Saturday, December 5, 2009

ADDIE should have been DADDIE all along

By Jay Lambert

Being in the realm of performance improvement, we are always searching for ways to improve our own processes. So it was an “aha” moment when I read Gerry Wasiluk’s post about the DADDIE model on the Articulate Forum. Basically, his former group borrowed from Six Sigma and added the ‘Define’ step to the beginning of the learning industry-standard ADDIE model. (As a reminder, ADDIE stands for Analyze, Design, Develop, Implement, and Evaluate.)

What constitutes Define? Things we are all already doing anyway really. Tasks such as creating a team charter, gaining a high-level understanding of the issue being addressed, creating a project plan, kicking off the project, etc. Define encompasses the logical first steps of a project.

Yet, I truly like the D being called out because these first steps are so critical to later success. I can think of times where we moved too quickly into a fast-paced project only to hit major bumps. The root cause? We had skipped over a key Define task and all of our ducks, so to speak, were not in a row.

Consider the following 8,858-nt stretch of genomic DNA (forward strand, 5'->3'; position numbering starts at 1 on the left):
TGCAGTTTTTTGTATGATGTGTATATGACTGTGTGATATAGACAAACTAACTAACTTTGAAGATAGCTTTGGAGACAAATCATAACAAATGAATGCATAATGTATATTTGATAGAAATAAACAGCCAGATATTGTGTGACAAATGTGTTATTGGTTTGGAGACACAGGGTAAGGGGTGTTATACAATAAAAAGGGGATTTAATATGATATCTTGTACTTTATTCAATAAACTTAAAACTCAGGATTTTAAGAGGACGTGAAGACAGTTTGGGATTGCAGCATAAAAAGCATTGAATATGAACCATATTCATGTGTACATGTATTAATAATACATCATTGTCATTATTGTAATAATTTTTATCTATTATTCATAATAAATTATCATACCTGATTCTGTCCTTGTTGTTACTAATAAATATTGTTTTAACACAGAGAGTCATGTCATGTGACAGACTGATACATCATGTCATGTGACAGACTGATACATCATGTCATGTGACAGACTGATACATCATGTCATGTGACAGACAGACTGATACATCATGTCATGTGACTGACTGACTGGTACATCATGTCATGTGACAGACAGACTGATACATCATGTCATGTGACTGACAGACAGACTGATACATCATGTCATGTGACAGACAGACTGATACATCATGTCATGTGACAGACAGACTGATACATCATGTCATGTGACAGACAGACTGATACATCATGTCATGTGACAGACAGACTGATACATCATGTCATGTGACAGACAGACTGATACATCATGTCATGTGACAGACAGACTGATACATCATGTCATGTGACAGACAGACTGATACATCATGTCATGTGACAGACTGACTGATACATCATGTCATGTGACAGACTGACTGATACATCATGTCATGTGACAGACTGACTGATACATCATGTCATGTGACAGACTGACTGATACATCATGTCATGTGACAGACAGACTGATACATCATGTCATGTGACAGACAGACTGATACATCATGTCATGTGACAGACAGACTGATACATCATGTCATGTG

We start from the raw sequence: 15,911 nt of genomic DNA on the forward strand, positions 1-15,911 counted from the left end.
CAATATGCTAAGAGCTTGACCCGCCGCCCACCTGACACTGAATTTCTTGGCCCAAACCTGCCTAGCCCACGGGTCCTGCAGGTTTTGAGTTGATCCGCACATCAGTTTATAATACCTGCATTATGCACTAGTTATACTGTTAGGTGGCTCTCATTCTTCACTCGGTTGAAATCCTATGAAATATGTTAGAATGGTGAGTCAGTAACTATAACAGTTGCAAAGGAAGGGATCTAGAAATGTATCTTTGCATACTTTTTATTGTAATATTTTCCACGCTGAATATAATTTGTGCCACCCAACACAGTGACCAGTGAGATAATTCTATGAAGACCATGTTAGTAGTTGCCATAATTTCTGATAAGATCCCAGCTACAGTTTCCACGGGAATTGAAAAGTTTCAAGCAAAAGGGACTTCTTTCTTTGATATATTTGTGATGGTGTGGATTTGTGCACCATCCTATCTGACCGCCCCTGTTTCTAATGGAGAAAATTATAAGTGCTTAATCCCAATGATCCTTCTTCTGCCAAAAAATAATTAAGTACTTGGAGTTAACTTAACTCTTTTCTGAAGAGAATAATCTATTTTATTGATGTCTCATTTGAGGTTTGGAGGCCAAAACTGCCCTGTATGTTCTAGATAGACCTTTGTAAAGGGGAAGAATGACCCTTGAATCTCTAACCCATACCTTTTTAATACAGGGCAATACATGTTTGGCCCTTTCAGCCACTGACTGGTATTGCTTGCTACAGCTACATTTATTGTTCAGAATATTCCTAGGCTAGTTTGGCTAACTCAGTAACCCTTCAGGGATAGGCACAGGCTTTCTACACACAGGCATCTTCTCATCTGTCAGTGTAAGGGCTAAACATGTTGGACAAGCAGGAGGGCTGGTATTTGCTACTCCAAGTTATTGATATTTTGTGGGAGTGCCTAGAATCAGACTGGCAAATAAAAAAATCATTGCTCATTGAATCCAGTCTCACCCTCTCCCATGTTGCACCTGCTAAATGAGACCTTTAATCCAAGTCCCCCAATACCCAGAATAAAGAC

By switching to the DADDIE model, the risk of this becomes much less likely. Charter documents and such are no longer an item to complete before starting a project, they are a called out and integral part of the project. Adjusting the model emphasizes their importance.

Give me a D all the way. Truly, ADDIE should have been DADDIE all along.


  1. Yep, adding Define is a great insight that makes the whole process more sound. I've often thought that the DMAIC (Define, Measure, Analyze, Improve, Control) Six Sigma model is perfectly useful as a training design model with the one concern over the Control step. Training needs to grow and evolve and Control tries so hard to button things down that it can slow innovation.

  2. Hi All,

    Can anyone help me in implemeting six sigma project on E-learning. Maybe the DMAIC methology to ensure quality


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